Mirror family grateful for ‘unbelievable’ support (video)

Volunteer firefighters were opening their homes even while they fought the flames that destroyed the Thiesmann family home just three days before Christmas.

Jim Smyth

Jim Smyth

MIRROR — Volunteer firefighters were opening their homes even while they fought the flames that destroyed the Thiesmann family home just three days before Christmas.

Yes, it was a catastrophe and the timing was horrid, especially with outside temperatures at -27C — but it couldn’t have happened in a better community, Gregor Thiesmann told Mirror firefighters on Tuesday.

“I’ve never felt that kind of generosity in my life,” said Thiesmann. While he has been a butcher with Messinger Meats for six years, it has been only two years since he and his wife, Delailah, moved from Lacombe to the home they had bought in Mirror, just 30 metres from the shop.

The rest of the family was still in bed on the morning of Dec. 22 when Thiesmann got up and made a cup of coffee before heading out to start his 5:30 a.m. shift.

Minutes later, he was back at home to join his family, who had escaped a blaze that started in the kitchen and gutted house.

Volunteers with the Mirror fire department, operated by Lacombe County, invited the couple and their five children into the fire hall on Tuesday to make some presentations, including a cheque for $26,680 and an autographed Jersey from NHL sniper Ryan Smyth, a former Edmonton Oiler now playing with the Los Angeles Kings.

Smyth’s parents, Dixie and Jim, were on hand to present the jersey. Dixie Smyth explained that she has always has a personal connection with Mirror because that’s where her mother, Myna Davidson, was born and raised.

When she heard about the fire and that one of the boys is a hockey player, she and Jim got Ryan to sign a jersey for him.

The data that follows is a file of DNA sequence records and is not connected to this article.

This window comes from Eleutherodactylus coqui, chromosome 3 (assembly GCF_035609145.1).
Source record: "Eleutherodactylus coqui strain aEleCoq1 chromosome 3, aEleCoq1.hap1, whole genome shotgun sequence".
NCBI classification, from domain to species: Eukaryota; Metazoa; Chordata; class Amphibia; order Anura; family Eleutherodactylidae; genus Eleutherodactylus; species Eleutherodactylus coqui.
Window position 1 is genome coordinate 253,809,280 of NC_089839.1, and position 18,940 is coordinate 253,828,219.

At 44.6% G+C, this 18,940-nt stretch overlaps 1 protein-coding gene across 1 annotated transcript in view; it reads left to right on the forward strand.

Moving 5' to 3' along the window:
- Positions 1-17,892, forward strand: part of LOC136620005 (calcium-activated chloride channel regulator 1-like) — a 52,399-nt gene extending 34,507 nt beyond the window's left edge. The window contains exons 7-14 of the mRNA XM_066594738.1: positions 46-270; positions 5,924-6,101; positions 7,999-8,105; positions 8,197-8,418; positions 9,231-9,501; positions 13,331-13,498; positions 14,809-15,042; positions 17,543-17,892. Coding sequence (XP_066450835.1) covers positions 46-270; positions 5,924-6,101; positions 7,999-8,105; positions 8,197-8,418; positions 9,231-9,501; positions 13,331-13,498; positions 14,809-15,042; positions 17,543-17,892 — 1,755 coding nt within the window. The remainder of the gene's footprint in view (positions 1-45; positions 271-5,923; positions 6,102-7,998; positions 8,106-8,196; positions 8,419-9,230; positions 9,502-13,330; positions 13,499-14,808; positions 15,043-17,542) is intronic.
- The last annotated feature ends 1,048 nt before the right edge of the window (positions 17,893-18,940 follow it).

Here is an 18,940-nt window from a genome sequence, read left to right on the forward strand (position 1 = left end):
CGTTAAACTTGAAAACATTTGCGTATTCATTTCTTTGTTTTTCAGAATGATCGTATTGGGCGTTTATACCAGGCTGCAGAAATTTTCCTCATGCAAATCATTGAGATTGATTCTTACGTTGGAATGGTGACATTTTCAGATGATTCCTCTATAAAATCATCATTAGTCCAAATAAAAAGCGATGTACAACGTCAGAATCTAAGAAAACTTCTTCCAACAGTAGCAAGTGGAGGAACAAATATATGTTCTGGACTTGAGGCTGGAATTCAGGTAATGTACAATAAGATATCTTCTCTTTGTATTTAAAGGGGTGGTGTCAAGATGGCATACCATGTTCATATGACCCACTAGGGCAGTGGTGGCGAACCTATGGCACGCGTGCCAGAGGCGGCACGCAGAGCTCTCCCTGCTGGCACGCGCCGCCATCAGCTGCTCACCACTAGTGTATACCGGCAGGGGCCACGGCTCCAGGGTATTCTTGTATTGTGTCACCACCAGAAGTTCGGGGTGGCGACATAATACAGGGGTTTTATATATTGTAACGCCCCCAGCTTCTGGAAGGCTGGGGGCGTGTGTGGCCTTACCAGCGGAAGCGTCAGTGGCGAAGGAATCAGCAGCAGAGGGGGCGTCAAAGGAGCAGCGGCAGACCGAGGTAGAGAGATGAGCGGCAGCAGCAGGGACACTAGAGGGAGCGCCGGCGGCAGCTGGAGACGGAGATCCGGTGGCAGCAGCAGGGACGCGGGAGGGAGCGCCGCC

Jayden Thiesmann, 11, said he plans to wear it at practice.

The firefighters then presented 14-year-old Damond Thiesmann, eldest in the family, with a certificate recognizing his actions in getting everyone dressed and out of the house and in stopping his mother from going back in.

“We hope that in four or five years he’ll come here and put on a red shirt like ours,” said firefighter Dean Angell, who chaired the ceremonies.

Cash donations are still coming in and the firefighters have collected truck loads of goods to help the family get back on its feet, said Angell.

Besides the goods that were dropped off at the fire hall, one of the fire trucks used to collect donations was filled up two and a half times, he said.

The “unbelievable” support of neighbours and strangers had been a tremendous help at a time when the family was facing severe difficulties, Thiesmann told the gathering.

He credited the smoke alarms with waking up Delailah, who was then able to roust the children from their beds.

Although the cause of the fire has now been pinned to a faulty coffee maker, the insurance company has not yet decided how much of the damage it will cover, Thiesmann told reporters afterward.

He and Delailah have found a place in Alix to live, so they are now paying rent on one household and they continue to pay the mortgage on the remains of their home in Mirror.

Commenting on Thiesmann’s expressions of gratitude, deputy fire chief Wayne Rider said Mirror is small and isolated, so people are inclined to take care of each other.